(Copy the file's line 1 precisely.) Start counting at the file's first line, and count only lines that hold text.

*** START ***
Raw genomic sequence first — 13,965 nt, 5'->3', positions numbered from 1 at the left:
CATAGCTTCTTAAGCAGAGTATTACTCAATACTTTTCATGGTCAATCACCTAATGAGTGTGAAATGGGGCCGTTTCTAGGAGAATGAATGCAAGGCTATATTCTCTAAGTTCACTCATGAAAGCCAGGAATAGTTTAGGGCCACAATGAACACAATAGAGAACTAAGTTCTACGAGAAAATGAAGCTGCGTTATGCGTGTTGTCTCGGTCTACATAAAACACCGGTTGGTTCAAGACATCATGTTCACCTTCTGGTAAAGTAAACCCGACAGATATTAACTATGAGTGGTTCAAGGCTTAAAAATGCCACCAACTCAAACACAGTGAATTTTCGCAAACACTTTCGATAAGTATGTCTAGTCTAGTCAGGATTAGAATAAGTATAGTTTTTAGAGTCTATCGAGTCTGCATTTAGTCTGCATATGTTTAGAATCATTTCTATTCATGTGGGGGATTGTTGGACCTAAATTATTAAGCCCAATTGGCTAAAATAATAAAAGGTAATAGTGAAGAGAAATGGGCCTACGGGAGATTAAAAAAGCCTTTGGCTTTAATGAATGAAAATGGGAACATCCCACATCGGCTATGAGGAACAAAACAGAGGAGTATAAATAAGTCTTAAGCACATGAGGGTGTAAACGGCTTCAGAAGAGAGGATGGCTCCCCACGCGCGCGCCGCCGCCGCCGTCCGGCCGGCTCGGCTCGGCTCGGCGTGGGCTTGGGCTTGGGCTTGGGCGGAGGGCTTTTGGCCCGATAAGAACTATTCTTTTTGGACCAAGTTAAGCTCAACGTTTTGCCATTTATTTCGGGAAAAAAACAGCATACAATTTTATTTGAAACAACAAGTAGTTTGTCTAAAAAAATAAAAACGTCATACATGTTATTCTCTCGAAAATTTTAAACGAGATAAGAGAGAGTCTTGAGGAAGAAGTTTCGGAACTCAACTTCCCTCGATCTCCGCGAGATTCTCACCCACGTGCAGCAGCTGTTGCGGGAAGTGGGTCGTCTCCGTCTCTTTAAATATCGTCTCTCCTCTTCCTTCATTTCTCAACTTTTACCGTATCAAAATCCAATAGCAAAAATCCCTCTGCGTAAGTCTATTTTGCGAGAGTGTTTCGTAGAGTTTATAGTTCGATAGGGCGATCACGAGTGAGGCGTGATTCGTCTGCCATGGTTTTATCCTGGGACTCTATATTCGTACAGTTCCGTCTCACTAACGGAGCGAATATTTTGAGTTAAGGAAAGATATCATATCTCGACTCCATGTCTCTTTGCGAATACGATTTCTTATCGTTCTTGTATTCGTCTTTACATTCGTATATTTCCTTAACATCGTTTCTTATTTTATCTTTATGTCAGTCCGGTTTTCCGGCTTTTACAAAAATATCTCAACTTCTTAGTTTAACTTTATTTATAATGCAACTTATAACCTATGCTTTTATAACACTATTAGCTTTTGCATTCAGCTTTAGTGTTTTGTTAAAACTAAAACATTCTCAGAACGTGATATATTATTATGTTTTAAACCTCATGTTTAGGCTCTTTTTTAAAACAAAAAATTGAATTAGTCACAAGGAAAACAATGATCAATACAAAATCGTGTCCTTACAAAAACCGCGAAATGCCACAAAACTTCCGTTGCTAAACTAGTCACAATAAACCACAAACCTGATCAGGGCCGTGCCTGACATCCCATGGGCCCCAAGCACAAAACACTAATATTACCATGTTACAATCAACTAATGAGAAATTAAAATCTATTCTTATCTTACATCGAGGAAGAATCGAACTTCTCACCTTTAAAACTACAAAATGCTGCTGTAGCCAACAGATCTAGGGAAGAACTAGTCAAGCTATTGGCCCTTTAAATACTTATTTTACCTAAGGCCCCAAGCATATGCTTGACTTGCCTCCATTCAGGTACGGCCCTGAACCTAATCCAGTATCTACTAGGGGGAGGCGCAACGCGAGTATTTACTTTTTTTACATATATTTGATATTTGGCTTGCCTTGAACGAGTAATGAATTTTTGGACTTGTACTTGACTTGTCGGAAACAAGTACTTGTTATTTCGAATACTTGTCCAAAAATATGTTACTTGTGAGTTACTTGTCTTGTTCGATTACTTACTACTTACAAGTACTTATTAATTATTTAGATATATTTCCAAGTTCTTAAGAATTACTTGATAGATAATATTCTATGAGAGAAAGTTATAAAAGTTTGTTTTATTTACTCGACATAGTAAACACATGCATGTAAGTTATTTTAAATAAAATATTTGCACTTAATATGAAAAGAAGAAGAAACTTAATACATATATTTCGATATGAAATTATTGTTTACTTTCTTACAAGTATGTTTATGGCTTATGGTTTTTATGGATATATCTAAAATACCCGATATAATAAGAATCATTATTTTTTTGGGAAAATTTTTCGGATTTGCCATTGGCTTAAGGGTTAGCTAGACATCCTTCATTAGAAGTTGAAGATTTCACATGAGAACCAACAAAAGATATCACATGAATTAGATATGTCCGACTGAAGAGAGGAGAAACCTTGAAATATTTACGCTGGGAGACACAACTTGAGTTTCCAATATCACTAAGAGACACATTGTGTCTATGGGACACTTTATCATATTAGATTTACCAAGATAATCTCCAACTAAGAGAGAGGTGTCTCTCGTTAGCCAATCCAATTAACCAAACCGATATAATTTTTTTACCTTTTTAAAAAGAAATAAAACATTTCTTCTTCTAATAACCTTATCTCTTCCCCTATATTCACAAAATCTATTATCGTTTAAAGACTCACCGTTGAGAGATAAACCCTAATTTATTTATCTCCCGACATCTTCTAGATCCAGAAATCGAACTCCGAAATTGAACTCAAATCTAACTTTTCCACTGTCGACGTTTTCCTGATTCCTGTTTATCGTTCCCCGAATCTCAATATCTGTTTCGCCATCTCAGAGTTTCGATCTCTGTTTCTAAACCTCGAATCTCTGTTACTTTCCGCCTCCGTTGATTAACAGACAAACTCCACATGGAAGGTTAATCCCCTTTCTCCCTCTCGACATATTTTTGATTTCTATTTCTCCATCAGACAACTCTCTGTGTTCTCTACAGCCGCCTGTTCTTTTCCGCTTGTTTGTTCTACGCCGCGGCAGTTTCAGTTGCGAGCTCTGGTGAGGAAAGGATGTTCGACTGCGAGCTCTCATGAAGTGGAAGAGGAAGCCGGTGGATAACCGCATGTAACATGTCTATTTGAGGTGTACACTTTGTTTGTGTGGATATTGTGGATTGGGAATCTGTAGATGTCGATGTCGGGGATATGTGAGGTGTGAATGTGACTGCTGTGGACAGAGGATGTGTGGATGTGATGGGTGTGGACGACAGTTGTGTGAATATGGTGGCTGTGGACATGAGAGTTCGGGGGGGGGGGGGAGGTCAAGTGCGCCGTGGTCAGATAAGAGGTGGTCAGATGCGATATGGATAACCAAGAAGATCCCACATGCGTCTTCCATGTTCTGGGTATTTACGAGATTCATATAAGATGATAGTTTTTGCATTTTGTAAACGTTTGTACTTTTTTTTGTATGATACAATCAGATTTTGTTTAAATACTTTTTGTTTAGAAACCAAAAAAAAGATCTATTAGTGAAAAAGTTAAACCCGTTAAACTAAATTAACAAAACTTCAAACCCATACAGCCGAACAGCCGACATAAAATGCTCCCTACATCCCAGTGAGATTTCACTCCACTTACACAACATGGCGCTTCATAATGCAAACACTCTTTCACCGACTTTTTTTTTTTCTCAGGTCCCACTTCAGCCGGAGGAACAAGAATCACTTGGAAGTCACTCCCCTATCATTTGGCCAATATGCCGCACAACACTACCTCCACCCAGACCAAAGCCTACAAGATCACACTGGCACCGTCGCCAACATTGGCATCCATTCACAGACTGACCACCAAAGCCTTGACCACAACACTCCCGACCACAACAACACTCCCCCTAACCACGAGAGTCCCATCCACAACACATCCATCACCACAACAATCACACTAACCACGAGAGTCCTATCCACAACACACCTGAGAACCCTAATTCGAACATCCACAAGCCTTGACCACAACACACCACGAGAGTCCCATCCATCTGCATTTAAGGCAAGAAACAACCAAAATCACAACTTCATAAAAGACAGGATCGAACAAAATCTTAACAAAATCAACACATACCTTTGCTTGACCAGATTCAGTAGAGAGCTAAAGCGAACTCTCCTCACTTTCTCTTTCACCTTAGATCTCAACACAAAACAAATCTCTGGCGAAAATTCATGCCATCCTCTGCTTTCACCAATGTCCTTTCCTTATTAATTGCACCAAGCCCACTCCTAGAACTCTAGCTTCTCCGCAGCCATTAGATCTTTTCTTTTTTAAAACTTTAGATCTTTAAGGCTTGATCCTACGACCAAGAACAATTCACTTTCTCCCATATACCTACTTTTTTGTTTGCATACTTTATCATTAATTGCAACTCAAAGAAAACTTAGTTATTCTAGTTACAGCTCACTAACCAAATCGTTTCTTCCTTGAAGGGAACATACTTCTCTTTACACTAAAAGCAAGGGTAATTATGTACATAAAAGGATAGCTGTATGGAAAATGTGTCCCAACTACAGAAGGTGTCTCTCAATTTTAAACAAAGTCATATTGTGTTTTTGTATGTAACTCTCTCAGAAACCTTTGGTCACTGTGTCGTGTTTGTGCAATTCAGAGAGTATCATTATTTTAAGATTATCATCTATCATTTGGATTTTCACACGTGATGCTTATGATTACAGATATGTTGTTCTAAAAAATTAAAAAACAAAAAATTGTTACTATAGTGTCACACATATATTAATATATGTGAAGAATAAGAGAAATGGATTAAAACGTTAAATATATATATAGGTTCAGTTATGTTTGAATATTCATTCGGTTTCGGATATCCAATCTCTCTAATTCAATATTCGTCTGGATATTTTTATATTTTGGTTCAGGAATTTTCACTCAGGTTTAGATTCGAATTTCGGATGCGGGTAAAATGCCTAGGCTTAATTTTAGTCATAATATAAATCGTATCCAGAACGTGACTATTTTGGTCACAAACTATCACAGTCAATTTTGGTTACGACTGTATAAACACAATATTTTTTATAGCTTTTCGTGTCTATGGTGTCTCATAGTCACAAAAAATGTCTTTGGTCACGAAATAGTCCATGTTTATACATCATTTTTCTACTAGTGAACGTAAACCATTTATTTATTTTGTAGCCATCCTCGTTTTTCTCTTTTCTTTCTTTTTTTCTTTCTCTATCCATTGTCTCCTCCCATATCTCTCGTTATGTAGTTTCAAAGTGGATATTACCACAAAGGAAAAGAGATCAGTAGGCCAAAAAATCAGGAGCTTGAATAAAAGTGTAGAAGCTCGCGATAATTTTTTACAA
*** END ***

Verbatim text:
Raw genomic sequence first — 13,965 nt, 5'->3', positions numbered from 1 at the left: